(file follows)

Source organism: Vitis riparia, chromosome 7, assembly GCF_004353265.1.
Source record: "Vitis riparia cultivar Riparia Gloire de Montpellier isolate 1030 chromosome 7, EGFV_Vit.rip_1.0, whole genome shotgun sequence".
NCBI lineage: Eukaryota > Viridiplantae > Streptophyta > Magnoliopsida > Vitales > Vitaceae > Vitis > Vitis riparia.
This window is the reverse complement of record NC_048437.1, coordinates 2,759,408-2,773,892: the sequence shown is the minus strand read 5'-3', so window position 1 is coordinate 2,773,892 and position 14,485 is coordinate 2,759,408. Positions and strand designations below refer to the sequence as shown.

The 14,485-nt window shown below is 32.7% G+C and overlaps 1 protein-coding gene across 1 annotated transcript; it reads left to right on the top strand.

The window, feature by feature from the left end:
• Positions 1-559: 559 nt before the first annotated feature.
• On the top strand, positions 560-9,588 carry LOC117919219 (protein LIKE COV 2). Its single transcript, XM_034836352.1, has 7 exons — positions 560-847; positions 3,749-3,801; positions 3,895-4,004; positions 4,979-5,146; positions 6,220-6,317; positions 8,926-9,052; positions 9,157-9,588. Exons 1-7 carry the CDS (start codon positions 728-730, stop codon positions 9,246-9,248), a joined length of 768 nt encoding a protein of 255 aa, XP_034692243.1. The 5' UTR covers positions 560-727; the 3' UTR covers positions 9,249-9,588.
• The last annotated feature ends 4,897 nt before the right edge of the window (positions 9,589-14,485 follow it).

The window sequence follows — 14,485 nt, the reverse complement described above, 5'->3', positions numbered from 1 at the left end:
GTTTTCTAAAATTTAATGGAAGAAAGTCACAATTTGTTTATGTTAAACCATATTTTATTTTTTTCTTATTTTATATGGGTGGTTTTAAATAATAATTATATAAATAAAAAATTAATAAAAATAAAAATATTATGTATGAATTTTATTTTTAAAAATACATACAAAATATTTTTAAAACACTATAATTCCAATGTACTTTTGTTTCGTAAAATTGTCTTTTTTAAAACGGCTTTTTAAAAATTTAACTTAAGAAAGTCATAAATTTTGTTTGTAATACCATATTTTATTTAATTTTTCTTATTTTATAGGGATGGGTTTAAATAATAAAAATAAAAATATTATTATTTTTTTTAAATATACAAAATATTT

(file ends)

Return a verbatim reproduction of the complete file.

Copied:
Source organism: Vitis riparia, chromosome 7, assembly GCF_004353265.1.
Source record: "Vitis riparia cultivar Riparia Gloire de Montpellier isolate 1030 chromosome 7, EGFV_Vit.rip_1.0, whole genome shotgun sequence".
NCBI lineage: Eukaryota > Viridiplantae > Streptophyta > Magnoliopsida > Vitales > Vitaceae > Vitis > Vitis riparia.
This window is the reverse complement of record NC_048437.1, coordinates 2,759,408-2,773,892: the sequence shown is the minus strand read 5'-3', so window position 1 is coordinate 2,773,892 and position 14,485 is coordinate 2,759,408. Positions and strand designations below refer to the sequence as shown.

The 14,485-nt window shown below is 32.7% G+C and overlaps 1 protein-coding gene across 1 annotated transcript; it reads left to right on the top strand.

The window, feature by feature from the left end:
• Positions 1-559: 559 nt before the first annotated feature.
• On the top strand, positions 560-9,588 carry LOC117919219 (protein LIKE COV 2). Its single transcript, XM_034836352.1, has 7 exons — positions 560-847; positions 3,749-3,801; positions 3,895-4,004; positions 4,979-5,146; positions 6,220-6,317; positions 8,926-9,052; positions 9,157-9,588. Exons 1-7 carry the CDS (start codon positions 728-730, stop codon positions 9,246-9,248), a joined length of 768 nt encoding a protein of 255 aa, XP_034692243.1. The 5' UTR covers positions 560-727; the 3' UTR covers positions 9,249-9,588.
• The last annotated feature ends 4,897 nt before the right edge of the window (positions 9,589-14,485 follow it).

The window sequence follows — 14,485 nt, the reverse complement described above, 5'->3', positions numbered from 1 at the left end:
GTTTTCTAAAATTTAATGGAAGAAAGTCACAATTTGTTTATGTTAAACCATATTTTATTTTTTTCTTATTTTATATGGGTGGTTTTAAATAATAATTATATAAATAAAAAATTAATAAAAATAAAAATATTATGTATGAATTTTATTTTTAAAAATACATACAAAATATTTTTAAAACACTATAATTCCAATGTACTTTTGTTTCGTAAAATTGTCTTTTTTAAAACGGCTTTTTAAAAATTTAACTTAAGAAAGTCATAAATTTTGTTTGTAATACCATATTTTATTTAATTTTTCTTATTTTATAGGGATGGGTTTAAATAATAAAAATAAAAATATTATTATTTTTTTTAAATATACAAAATATTT